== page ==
London-based index provider FTSE Russell has decided to include 129 Chinese A shares, including 11 shares from the Shanghai Stock Exchange's(SSE) STAR market for the first time, to its global benchmarks, but analysts noted that the inclusion is still limited in size and concerns of political influence remains.
FTSE Russell on Friday published the results of the semi-annual review of its FTSE Global Equity Index Series, in which a total of 129 A-shares, including 11 shares from STAR market, were included in the updated shares list, according to media reports.
The changes will be effective after the close of business on March 19.
The 11 STAR shares include integrated circuits and infrared imaging sensors producer Raytron Technology, leading IC design company Montage Technology and China Railway Signal & Communication.
Du Wanming, director of Index Policy, Asia-Pacific at FTSE Russell, said that the inclusion of STAR shares is expected to attract about $100 million of incremental funds for the SSE STAR Market, Chinese financial media outlet China Securities News reported on Saturday.
Du said that the decision is based on the opinions collected from market participants, according to the report.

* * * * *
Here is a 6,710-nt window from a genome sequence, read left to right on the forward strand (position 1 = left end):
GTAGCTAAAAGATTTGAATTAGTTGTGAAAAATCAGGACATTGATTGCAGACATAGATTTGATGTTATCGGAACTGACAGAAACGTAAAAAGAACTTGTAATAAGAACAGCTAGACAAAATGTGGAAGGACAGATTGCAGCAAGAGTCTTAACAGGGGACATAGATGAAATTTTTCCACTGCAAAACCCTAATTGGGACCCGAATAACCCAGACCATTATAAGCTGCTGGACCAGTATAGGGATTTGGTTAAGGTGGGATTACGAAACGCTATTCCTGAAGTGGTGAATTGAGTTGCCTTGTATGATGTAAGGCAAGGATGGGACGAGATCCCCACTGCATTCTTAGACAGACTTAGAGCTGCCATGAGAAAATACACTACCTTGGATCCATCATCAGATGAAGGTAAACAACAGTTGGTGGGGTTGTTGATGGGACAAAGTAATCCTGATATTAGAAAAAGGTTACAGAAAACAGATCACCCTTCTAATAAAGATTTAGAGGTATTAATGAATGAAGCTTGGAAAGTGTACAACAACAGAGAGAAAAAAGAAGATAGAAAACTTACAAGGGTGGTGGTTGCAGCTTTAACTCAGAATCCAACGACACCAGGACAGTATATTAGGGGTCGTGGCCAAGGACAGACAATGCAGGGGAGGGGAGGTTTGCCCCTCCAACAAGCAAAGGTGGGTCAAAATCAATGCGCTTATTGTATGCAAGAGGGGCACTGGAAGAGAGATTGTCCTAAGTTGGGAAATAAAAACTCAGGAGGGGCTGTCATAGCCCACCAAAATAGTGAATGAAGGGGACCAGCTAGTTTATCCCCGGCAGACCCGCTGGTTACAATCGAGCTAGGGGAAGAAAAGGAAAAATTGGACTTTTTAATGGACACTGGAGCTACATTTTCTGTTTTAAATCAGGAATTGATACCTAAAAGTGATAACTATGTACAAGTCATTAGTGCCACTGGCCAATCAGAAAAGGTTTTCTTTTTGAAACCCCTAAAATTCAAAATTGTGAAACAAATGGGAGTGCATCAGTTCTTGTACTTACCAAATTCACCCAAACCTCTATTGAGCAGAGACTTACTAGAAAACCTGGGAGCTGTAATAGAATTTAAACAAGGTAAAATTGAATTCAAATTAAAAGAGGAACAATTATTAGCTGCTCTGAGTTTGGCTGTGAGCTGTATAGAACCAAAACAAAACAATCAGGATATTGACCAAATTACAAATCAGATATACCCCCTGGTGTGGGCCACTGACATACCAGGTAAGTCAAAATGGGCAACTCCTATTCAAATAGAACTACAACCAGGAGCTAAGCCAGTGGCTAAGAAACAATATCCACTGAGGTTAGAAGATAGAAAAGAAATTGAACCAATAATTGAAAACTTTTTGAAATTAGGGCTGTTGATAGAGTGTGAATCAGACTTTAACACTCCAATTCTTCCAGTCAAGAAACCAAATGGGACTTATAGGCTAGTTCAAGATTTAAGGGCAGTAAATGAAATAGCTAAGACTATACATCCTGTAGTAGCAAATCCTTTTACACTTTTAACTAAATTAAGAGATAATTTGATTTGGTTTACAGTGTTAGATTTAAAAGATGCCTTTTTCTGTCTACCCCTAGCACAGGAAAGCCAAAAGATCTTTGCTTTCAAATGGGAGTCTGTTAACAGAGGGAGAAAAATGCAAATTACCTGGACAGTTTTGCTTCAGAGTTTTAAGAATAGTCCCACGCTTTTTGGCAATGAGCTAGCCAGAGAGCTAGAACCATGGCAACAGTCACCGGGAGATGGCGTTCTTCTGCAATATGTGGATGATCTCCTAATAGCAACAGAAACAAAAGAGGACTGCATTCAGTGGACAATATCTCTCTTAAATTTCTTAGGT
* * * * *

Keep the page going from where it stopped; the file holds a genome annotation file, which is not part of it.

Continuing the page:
Among major international index providers, FTSE Russell took the lead to include SSE STAR stocks.
Although the participation of more high-quality Chinese shares in FTSE Russell is bound to benefit international investors, the index provider's inclusion of Chinese companies still remains conservative, according to a senior Chinese industry observer.
"The proportion of Chinese shares in the index provider is still limited. While FTSE Russell is making many additional arrangements on Chinese shares, some are not necessarily reasonable," Dong Shaopeng, research fellow at the Chongyang Institute for Financial Studies at the Renmin University of China, told the Global Times on Saturday.
Also, US politicians' influence over the London-based index provider needs to be closely watched, the expert said.
Commenting on FTSE Russell's considered ejection of five more Chinese companies - CGN Power, China National Nuclear Power, China Shipbuilding Industry, Inspur International and Sinochem International - in January due to a US executive order to crack down on Chinese firms, Dong noted that China should closely watch US politicians' influence over the London-based index provider.
Despite FTSE Russell's suspension on potential ejection, there is no shortage of signs that some Western politicians' hostility against China still exists, said Dong, adding that we should be wary of political manipulation under the guise of markets.
In FTSE Russell's latest update, no A-shares but companies listed in the US market and Hong Kong market are excluded, China Securities News reported.